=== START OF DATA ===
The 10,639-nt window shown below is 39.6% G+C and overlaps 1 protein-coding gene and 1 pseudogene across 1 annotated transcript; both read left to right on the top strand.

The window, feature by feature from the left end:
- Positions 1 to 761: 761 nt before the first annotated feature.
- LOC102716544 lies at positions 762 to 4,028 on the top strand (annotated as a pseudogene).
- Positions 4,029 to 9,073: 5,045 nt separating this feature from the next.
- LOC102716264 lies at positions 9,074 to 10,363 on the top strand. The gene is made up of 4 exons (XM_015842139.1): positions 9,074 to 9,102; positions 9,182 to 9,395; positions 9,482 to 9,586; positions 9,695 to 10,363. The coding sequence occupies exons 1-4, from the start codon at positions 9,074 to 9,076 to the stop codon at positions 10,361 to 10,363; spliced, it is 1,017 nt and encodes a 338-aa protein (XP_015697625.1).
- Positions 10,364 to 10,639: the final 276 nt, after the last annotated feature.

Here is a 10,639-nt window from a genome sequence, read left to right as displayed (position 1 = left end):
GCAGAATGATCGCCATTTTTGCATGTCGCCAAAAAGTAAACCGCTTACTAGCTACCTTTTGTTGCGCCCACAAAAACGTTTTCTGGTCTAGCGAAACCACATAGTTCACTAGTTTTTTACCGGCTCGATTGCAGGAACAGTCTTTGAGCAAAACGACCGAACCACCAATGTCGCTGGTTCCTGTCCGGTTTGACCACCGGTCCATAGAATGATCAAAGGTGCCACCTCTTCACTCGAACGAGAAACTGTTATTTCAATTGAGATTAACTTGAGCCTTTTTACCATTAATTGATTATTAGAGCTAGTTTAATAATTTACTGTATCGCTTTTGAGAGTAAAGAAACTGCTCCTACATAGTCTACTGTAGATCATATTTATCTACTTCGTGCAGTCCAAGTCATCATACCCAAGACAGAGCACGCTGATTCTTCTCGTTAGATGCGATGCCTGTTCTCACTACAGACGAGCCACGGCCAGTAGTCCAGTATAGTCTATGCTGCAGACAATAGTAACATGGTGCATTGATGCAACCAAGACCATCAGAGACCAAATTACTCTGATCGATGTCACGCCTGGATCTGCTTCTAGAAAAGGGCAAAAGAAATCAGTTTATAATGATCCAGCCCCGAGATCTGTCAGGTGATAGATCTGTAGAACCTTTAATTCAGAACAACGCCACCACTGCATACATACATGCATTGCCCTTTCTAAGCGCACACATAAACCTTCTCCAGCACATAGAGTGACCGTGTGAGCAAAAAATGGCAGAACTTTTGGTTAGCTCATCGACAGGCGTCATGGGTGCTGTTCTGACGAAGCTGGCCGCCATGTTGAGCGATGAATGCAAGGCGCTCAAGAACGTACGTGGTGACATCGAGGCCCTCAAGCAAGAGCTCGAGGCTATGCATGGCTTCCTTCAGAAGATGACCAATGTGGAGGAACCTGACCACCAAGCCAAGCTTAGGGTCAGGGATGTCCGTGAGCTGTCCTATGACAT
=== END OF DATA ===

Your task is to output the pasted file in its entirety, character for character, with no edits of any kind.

The 10,639-nt window shown below is 39.6% G+C and overlaps 1 protein-coding gene and 1 pseudogene across 1 annotated transcript; both read left to right on the top strand.

The window, feature by feature from the left end:
- Positions 1 to 761: 761 nt before the first annotated feature.
- LOC102716544 lies at positions 762 to 4,028 on the top strand (annotated as a pseudogene).
- Positions 4,029 to 9,073: 5,045 nt separating this feature from the next.
- LOC102716264 lies at positions 9,074 to 10,363 on the top strand. The gene is made up of 4 exons (XM_015842139.1): positions 9,074 to 9,102; positions 9,182 to 9,395; positions 9,482 to 9,586; positions 9,695 to 10,363. The coding sequence occupies exons 1-4, from the start codon at positions 9,074 to 9,076 to the stop codon at positions 10,361 to 10,363; spliced, it is 1,017 nt and encodes a 338-aa protein (XP_015697625.1).
- Positions 10,364 to 10,639: the final 276 nt, after the last annotated feature.

Here is a 10,639-nt window from a genome sequence, read left to right as displayed (position 1 = left end):
GCAGAATGATCGCCATTTTTGCATGTCGCCAAAAAGTAAACCGCTTACTAGCTACCTTTTGTTGCGCCCACAAAAACGTTTTCTGGTCTAGCGAAACCACATAGTTCACTAGTTTTTTACCGGCTCGATTGCAGGAACAGTCTTTGAGCAAAACGACCGAACCACCAATGTCGCTGGTTCCTGTCCGGTTTGACCACCGGTCCATAGAATGATCAAAGGTGCCACCTCTTCACTCGAACGAGAAACTGTTATTTCAATTGAGATTAACTTGAGCCTTTTTACCATTAATTGATTATTAGAGCTAGTTTAATAATTTACTGTATCGCTTTTGAGAGTAAAGAAACTGCTCCTACATAGTCTACTGTAGATCATATTTATCTACTTCGTGCAGTCCAAGTCATCATACCCAAGACAGAGCACGCTGATTCTTCTCGTTAGATGCGATGCCTGTTCTCACTACAGACGAGCCACGGCCAGTAGTCCAGTATAGTCTATGCTGCAGACAATAGTAACATGGTGCATTGATGCAACCAAGACCATCAGAGACCAAATTACTCTGATCGATGTCACGCCTGGATCTGCTTCTAGAAAAGGGCAAAAGAAATCAGTTTATAATGATCCAGCCCCGAGATCTGTCAGGTGATAGATCTGTAGAACCTTTAATTCAGAACAACGCCACCACTGCATACATACATGCATTGCCCTTTCTAAGCGCACACATAAACCTTCTCCAGCACATAGAGTGACCGTGTGAGCAAAAAATGGCAGAACTTTTGGTTAGCTCATCGACAGGCGTCATGGGTGCTGTTCTGACGAAGCTGGCCGCCATGTTGAGCGATGAATGCAAGGCGCTCAAGAACGTACGTGGTGACATCGAGGCCCTCAAGCAAGAGCTCGAGGCTATGCATGGCTTCCTTCAGAAGATGACCAATGTGGAGGAACCTGACCACCAAGCCAAGCTTAGGGTCAGGGATGTCCGTGAGCTGTCCTATGACAT